School Board superintendent resigns amid controversy

Dr. Margaret Smith takes early retirement ‘in classy manner’


Volusia County’s School Board Superintendent Dr. Margaret Smith announced last week that an early retirement was on the horizon. By Tuesday night’s school board meeting, it was a done deal.

150129_dt_front01Smith emailed top district administrators and school principals on Jan. 22 to announce her plans.

“At the school board meeting on Tuesday, Jan. 27, I plan to request that the board approves my intent to retire effective immediately after the school board meeting,” Smith began.

“I have been fortunate to work with a dedicated and outstanding administrative team. I know that you will continue to provide leadership of each student’s success and to support teachers in their challenging work. I am proud of the administrative team and wish only the best for you.”

The board respected her wishes.

Prior accusations of incompetency
Newly elected board member John Hill called on his colleagues to fire Smith at the Jan. 13 board meeting, accusing her of “incompetence.” Hill says that the district’s finances were not properly monitored and encouraged a culture of fiscal irresponsibility.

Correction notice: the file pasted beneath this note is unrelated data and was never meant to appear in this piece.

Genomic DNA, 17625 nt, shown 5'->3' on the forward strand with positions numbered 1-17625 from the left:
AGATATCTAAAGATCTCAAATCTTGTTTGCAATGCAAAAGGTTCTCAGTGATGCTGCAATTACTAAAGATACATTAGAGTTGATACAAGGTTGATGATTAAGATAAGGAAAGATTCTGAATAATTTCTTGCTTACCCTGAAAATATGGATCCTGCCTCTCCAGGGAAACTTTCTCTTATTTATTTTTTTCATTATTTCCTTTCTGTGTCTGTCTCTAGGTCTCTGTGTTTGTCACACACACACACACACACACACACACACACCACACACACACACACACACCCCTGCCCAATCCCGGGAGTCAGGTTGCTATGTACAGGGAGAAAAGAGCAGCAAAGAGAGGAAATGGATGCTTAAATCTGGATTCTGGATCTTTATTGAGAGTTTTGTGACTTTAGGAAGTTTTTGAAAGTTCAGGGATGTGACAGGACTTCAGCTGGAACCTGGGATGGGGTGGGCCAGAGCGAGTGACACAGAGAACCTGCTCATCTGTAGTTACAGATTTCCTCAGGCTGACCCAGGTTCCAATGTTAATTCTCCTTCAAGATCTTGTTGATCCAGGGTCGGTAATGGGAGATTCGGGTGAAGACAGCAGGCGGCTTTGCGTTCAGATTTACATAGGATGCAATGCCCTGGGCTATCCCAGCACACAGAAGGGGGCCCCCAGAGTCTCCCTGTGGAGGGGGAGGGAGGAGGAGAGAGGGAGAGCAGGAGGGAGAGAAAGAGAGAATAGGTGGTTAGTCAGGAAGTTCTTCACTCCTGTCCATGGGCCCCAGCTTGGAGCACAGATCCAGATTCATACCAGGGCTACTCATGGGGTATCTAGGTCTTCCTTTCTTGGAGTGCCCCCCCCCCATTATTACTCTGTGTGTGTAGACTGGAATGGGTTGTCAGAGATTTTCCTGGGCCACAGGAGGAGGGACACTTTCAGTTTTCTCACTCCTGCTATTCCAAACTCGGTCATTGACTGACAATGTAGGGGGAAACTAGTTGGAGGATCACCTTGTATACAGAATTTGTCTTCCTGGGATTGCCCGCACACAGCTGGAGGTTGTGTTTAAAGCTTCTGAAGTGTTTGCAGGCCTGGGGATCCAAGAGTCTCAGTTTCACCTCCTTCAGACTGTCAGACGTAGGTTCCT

Smith responded at the meeting that his claims were “outrageous and not founded.”

At Tuesday’s meeting, Smith handed school board members a folder of documents that countered claims made by Hill.

Smith will retire with severance pay and other benefits to the tune of about $90,000. She was hired by the school board 12 years ago.

The meeting, which was packed to capacity with teachers, parents and other community leaders was tense.

“We were not expecting her to retire so soon,” School Board Vice Chair Dr. Ida Wright told the Daytona Times. “I would have hoped that we could have kept her, but I honored her wishes to allow her to exit her contract. It allowed us to part ways in a mutual fashion but she did it in a classy manner rather than making this a public spectacle. Both sides decided to find an amicable way of ending the relationship.”

Search for replacement
Area Superintendent Tom Russell will serve in the interim as the board searches for a long-term successor for Smith.

Russell will be paid $150,000 annually as the interim superintendent. He’s ineligible to apply as the permanent superintendent according to his contract.

Smith left the meeting immediately after the board’s vote and did not return a call for comment.

Wright says the search for a new superintendent could take up to six months to complete.



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